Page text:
< September 25, 2011 >

Commentary on Philippians 2:1-13

 

God with Us
It would be difficult to find a more influential passage in all of Scripture than today's epistle reading from Philippians.

Often called "the Christ Hymn," on the supposition that Paul is quoting at least in part a very early hymn from the worship of the church, these verses have generated and shaped endless debates about the nature of Christ's humanity and divinity, his saving work, and its relationship to the Christian life. So much can be -- and has been -- said about this passage.

One thing is needful. This is the drama of Christ's redemptive incursion into the depths of our bondage and despair. This is the story of God with us, told from the standpoint of his incarnation as a slave. Last week's lesson gave us a glorious picture of free citizenship in the kingdom of heaven, and of the boldness and freedom of Paul's and the Philippians' witness to the gospel.

Today we hear of Christ himself taking the form of a slave, humbling himself even to the point of death by crucifixion -- the execution reserved for slaves and traitors in the Roman Empire. Paradoxically, our liberation comes from Christ's voluntary bondage, which is his entry into our bondage. This movement by Christ is the heartbeat of the exhortation that begins and ends today's passage. If we want to become like Christ, we begin by hearing how Christ became like us, and continues to come among us. Then, and only then, are we ready to hear about "the imitation of Christ."

The movement in this drama is one of descent and ascent: First it tells of Christ's descent from a position of being in the form of God and equal with God, to being in the form of a slave, in the likeness of human beings, in the appearance of a singular human being, obedient even to the point of death by crucifixion. Having been raised on a cross, Christ is exalted even higher by God, so that all creation will bow down and confess him as Lord.

This exaltation echoes in 3:20-21, where Christ the "Savior," a name which Caesar Augustus took to himself, will subject all things to himself. This powerful Savior also will transform our body of humiliation to be conformed to his body of glory, so that we ourselves are caught up into the divine movement of humiliation and exaltation.

For this very reason, the story of Christ also moves from separation to solidarity, and from difference to likeness, as Christ moves into the most despairing depths of human experience. In the form of a slave, he mirrors back to us the reality of our own enslavement to sin and death. He comes very near, so near that he "gets under our skin." This is the "kindness" of God, in that God becomes one of our kind, kin to us. This is the incarnation, and it is the source of the life-transforming power that animates Paul's ethical teaching: "work out your own salvation with fear and trembling, for it is God who is at work in you, enabling you both to will and to work for his good pleasure" (2:13).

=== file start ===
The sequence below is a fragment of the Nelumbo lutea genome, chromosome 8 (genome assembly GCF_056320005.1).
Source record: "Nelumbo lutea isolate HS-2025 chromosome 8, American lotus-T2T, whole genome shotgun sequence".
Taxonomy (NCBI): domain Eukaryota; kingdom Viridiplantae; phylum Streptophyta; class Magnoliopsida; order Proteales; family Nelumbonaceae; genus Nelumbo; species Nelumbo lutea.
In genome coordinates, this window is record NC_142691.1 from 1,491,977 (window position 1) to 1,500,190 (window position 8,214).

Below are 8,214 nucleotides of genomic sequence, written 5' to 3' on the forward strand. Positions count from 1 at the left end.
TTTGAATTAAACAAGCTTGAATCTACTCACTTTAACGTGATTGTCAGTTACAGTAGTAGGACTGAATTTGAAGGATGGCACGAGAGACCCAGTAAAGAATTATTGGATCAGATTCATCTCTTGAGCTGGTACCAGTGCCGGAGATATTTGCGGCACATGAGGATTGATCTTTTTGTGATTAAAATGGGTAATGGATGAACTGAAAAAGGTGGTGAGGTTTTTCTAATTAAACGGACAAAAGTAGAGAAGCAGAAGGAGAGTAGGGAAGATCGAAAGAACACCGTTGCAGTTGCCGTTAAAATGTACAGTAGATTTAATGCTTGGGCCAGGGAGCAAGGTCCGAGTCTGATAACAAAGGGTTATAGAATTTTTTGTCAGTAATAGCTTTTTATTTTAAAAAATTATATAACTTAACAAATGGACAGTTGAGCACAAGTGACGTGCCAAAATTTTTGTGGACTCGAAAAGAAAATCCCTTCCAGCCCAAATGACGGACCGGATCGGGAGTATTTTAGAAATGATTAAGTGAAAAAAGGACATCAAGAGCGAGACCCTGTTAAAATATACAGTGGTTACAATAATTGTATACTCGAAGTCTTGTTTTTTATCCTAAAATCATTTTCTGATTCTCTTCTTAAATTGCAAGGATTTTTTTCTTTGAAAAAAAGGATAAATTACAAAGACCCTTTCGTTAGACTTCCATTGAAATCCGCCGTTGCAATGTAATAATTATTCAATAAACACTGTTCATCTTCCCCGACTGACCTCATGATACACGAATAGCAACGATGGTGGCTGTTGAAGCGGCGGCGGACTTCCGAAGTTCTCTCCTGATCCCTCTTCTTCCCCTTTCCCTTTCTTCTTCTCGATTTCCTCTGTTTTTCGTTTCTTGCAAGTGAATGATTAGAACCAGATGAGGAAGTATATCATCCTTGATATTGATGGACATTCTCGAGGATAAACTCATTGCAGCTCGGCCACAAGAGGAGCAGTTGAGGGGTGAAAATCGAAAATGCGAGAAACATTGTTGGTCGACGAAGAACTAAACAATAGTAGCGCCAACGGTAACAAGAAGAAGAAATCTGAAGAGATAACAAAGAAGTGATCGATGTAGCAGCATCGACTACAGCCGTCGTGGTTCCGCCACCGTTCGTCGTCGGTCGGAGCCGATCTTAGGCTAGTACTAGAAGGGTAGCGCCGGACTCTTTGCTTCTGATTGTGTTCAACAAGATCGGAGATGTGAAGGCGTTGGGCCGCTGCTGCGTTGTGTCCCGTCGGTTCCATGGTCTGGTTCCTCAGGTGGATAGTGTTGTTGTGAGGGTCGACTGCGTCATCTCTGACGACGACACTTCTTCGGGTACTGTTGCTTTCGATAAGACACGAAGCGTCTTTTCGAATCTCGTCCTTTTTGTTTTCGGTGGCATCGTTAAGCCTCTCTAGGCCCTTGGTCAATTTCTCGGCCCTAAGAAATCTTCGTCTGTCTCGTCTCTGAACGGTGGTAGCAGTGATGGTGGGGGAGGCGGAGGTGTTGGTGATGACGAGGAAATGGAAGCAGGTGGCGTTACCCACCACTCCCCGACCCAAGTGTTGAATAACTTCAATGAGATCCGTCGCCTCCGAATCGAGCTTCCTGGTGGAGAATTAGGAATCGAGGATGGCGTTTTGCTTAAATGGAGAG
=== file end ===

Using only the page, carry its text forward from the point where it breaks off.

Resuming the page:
A better translation might be, "God is the one working in you both the willing and the working." The Greek word translated "work" is the source of our word, "energy" or "energize." God gives us the desire and the energy to enact Christ's compassion in the world. The "you" is plural, showing that God is among us, having come among us as a slave, as one who serves. This divine condescension and companionship thus is not only or even primarily an example for us in our dealings with one another, but the actual motivating power operating in and through those mutual relationships.

Similarly, the "salvation" we are to work out is not our private, individual destiny, but rather, the quality of our corporate life as it is lived under the rule of the Savior. Paul already has described this quality of life in terms of mutual love and affection, sharing in the Spirit, unity, humility, putting others first -- and all of this "in Christ" (2:1-4). Here is real "quality of life!" And it is a public life, a public "politics."

Just as last week's lesson told us to let our manner of life, our "politics," be worthy of the gospel so that it is a public demonstration of the meaning of salvation, so immediately following today's lesson, Paul tells us we "shine as lights in the world"  (3:15). Echoing the story of God's revelation on Mount Sinai, the "fear and trembling" (2:12) evoked by Christ's incarnation, death and exaltation tell us we are in the presence of God. This is the language of theophany. God's self-revelation issues in a transformed community that itself becomes a kind of theophany, a manifestation of God's presence in the world.

Finally, the drama of salvation enacted by Christ (2:6-11) and embedded in exhortations to act in ways that mirror Christ's humiliation, service and obedience (2:1-5, 12-13), is a kind of street theater that involves the audience in the action. This is not a television show or a movie; it is not virtual reality; it is God's action in the flesh, invading our worlds, catching us up into the saving work of God, making us also participants, actors in the drama. No longer mere spectators, we are part of the "spectacle" of God (1 Corinthians 4:9).